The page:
Tuesday, June 05, 2007

The Initial Motions

  1. The Mission of the Apostle Paul (1st Century A.D.).
  2. The Great Black Death Plague of Europe (starting in 1347).
  3. Napoleon’s conquest of Europe (c. 1806).
  4. The introduction of “The Pill” as a reliable form of birth control (1960).

These four significant moments in history are all tied together. They each appear on the U.S. News and World Report "Nine hidden turning points in history."

It is the ninth member of this list that is regarded as the most intriguing.

In 1950, General MacArthur asked one man to assist the Japanese in rebuilding their war-shattered economy. Within two years, that man had taught his quality theories and methods to business leaders representing over 80% of Japan’s total GNP. Meanwhile, the US focused only on quantity production, turning a deaf ear to the processes, called the Total Quality Movement, and the repeated attempts to introduce his quality wisdom to post-war corporate America.

After 50 years of statistical study number 9 pointed out that in every process there is a beginning and an end. When you focus on the first 15% of that process and
get it correct, you ensure at least 85% of your desired outcome. By focusing on the first 15% of anything, the remaining 85% will effortlessly follow.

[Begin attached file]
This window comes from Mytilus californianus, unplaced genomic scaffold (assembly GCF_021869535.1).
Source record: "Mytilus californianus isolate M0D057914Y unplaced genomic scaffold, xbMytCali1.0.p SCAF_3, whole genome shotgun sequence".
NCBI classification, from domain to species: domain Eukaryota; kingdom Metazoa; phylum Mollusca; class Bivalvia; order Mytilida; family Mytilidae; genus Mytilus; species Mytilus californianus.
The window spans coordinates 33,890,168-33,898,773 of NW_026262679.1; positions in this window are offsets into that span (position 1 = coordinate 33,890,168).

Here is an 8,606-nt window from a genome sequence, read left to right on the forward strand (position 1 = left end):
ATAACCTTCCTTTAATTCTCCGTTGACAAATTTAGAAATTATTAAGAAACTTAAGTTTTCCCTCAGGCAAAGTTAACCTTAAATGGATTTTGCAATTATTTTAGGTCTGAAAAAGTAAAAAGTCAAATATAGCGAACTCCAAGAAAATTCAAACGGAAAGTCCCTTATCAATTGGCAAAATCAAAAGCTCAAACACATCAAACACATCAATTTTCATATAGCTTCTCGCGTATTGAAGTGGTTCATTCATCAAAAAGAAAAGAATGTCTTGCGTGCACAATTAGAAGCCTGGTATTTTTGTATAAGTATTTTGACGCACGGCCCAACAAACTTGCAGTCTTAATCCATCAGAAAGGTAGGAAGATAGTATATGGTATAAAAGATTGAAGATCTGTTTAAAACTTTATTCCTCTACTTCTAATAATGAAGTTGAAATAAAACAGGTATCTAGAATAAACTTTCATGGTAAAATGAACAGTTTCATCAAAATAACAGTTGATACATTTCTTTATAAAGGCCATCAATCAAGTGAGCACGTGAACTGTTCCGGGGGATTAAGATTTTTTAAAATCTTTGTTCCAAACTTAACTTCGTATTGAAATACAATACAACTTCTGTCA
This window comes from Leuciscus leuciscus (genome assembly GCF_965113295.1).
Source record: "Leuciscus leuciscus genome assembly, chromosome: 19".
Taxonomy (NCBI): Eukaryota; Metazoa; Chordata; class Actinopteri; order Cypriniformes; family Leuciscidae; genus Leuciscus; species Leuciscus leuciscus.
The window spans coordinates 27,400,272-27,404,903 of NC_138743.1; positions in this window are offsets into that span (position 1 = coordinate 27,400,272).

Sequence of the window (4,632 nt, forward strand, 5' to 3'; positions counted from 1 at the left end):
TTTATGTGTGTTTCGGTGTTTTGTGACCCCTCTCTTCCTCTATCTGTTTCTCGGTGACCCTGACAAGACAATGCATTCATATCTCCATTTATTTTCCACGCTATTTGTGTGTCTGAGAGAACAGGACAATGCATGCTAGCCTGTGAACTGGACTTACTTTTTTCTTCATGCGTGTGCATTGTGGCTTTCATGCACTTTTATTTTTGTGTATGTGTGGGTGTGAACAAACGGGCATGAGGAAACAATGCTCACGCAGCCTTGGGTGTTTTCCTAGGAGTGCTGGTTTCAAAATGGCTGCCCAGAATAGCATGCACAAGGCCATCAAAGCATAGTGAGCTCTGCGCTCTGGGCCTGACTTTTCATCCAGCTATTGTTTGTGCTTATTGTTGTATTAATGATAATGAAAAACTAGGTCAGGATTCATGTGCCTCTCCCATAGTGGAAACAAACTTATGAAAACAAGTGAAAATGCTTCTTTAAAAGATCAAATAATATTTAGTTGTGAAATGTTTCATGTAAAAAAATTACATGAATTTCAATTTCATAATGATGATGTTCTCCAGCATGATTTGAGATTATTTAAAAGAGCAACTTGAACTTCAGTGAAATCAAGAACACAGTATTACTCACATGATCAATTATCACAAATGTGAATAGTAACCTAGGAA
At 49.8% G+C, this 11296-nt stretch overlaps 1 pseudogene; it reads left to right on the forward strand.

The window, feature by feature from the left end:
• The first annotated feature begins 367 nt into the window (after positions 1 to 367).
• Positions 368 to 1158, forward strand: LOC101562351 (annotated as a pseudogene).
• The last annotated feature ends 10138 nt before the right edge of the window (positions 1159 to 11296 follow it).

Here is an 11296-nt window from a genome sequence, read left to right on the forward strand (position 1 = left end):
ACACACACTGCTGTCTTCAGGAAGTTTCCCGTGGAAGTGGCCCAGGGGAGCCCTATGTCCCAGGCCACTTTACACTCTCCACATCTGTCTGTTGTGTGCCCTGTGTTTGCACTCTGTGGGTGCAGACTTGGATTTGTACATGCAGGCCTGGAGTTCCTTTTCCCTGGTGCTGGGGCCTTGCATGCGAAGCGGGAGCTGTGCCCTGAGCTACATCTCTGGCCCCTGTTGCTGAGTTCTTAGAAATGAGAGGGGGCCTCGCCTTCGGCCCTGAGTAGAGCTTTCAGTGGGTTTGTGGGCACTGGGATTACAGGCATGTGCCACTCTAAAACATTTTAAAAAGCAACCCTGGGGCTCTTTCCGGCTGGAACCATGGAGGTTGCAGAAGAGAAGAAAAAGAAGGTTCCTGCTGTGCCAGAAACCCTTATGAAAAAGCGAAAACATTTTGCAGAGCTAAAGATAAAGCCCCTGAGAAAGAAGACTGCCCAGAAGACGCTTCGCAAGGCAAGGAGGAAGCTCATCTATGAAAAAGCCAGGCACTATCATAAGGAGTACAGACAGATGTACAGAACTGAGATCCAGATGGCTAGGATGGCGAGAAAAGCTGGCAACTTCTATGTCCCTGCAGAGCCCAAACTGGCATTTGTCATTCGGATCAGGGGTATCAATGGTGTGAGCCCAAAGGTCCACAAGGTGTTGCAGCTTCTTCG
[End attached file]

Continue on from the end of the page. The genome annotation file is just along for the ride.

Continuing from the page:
Not necessarily the first man to ever create a system and reap the rewards of consistently delivering the same result but definitely the first to turn a country bereft of an economy after World War II into a world power by using the power of systems.

What it is interesting is that he believed that the first 15% was the most important. He believed that the initial motions that were taken would lead to the fulfillment of the original idea or goal.

W. Edwards Deming was the man behind creating the Total Quality Movement and like so many who have taken his lead after him, he spent his life showing others that if a process could get in motion and get moving in the correct direction the power to create greatness was virtually guaranteed.

Plan your work, work your plan and get yourself in motion. The rest will surely take care of itself. Just ask the Japanese or our friend, number 9.

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